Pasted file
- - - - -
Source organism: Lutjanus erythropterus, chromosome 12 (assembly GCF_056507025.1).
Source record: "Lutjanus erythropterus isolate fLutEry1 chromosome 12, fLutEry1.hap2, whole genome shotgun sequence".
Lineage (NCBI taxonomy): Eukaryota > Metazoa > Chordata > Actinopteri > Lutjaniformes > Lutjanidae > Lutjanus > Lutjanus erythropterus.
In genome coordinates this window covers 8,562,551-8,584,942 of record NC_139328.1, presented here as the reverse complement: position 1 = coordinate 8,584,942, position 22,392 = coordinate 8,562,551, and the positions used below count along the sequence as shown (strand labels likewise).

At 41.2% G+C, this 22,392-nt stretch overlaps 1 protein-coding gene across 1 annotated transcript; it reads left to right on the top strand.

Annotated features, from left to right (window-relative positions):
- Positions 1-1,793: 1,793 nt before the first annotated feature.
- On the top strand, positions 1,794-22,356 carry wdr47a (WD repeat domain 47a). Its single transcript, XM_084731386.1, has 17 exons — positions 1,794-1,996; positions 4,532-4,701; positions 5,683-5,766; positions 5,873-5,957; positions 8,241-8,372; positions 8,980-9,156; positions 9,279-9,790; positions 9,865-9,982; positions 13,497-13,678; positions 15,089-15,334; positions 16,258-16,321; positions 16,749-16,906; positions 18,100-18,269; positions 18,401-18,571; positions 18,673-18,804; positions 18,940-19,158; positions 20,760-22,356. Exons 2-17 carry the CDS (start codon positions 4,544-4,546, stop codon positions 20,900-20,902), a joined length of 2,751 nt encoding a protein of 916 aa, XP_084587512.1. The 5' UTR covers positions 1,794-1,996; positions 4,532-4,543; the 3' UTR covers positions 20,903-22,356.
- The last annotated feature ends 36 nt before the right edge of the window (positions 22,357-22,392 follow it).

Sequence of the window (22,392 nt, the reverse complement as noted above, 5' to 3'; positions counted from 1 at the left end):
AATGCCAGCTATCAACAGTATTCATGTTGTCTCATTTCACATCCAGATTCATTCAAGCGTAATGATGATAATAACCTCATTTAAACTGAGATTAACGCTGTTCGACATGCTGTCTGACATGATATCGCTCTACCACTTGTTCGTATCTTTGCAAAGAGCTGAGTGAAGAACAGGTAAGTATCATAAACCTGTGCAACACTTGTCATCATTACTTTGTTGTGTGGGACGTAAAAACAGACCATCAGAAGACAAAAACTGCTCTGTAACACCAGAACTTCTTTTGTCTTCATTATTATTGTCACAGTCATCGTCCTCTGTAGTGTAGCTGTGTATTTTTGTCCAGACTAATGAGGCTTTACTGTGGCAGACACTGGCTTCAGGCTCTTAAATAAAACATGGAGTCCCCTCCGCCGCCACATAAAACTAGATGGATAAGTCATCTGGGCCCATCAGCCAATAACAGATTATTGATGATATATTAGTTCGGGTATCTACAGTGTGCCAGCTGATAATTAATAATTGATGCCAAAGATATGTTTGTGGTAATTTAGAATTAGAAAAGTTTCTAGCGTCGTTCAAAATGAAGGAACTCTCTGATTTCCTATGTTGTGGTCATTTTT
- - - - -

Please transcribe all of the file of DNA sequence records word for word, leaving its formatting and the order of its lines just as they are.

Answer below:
Source organism: Lutjanus erythropterus, chromosome 12 (assembly GCF_056507025.1).
Source record: "Lutjanus erythropterus isolate fLutEry1 chromosome 12, fLutEry1.hap2, whole genome shotgun sequence".
Lineage (NCBI taxonomy): Eukaryota > Metazoa > Chordata > Actinopteri > Lutjaniformes > Lutjanidae > Lutjanus > Lutjanus erythropterus.
In genome coordinates this window covers 8,562,551-8,584,942 of record NC_139328.1, presented here as the reverse complement: position 1 = coordinate 8,584,942, position 22,392 = coordinate 8,562,551, and the positions used below count along the sequence as shown (strand labels likewise).

At 41.2% G+C, this 22,392-nt stretch overlaps 1 protein-coding gene across 1 annotated transcript; it reads left to right on the top strand.

Annotated features, from left to right (window-relative positions):
- Positions 1-1,793: 1,793 nt before the first annotated feature.
- On the top strand, positions 1,794-22,356 carry wdr47a (WD repeat domain 47a). Its single transcript, XM_084731386.1, has 17 exons — positions 1,794-1,996; positions 4,532-4,701; positions 5,683-5,766; positions 5,873-5,957; positions 8,241-8,372; positions 8,980-9,156; positions 9,279-9,790; positions 9,865-9,982; positions 13,497-13,678; positions 15,089-15,334; positions 16,258-16,321; positions 16,749-16,906; positions 18,100-18,269; positions 18,401-18,571; positions 18,673-18,804; positions 18,940-19,158; positions 20,760-22,356. Exons 2-17 carry the CDS (start codon positions 4,544-4,546, stop codon positions 20,900-20,902), a joined length of 2,751 nt encoding a protein of 916 aa, XP_084587512.1. The 5' UTR covers positions 1,794-1,996; positions 4,532-4,543; the 3' UTR covers positions 20,903-22,356.
- The last annotated feature ends 36 nt before the right edge of the window (positions 22,357-22,392 follow it).

Sequence of the window (22,392 nt, the reverse complement as noted above, 5' to 3'; positions counted from 1 at the left end):
AATGCCAGCTATCAACAGTATTCATGTTGTCTCATTTCACATCCAGATTCATTCAAGCGTAATGATGATAATAACCTCATTTAAACTGAGATTAACGCTGTTCGACATGCTGTCTGACATGATATCGCTCTACCACTTGTTCGTATCTTTGCAAAGAGCTGAGTGAAGAACAGGTAAGTATCATAAACCTGTGCAACACTTGTCATCATTACTTTGTTGTGTGGGACGTAAAAACAGACCATCAGAAGACAAAAACTGCTCTGTAACACCAGAACTTCTTTTGTCTTCATTATTATTGTCACAGTCATCGTCCTCTGTAGTGTAGCTGTGTATTTTTGTCCAGACTAATGAGGCTTTACTGTGGCAGACACTGGCTTCAGGCTCTTAAATAAAACATGGAGTCCCCTCCGCCGCCACATAAAACTAGATGGATAAGTCATCTGGGCCCATCAGCCAATAACAGATTATTGATGATATATTAGTTCGGGTATCTACAGTGTGCCAGCTGATAATTAATAATTGATGCCAAAGATATGTTTGTGGTAATTTAGAATTAGAAAAGTTTCTAGCGTCGTTCAAAATGAAGGAACTCTCTGATTTCCTATGTTGTGGTCATTTTT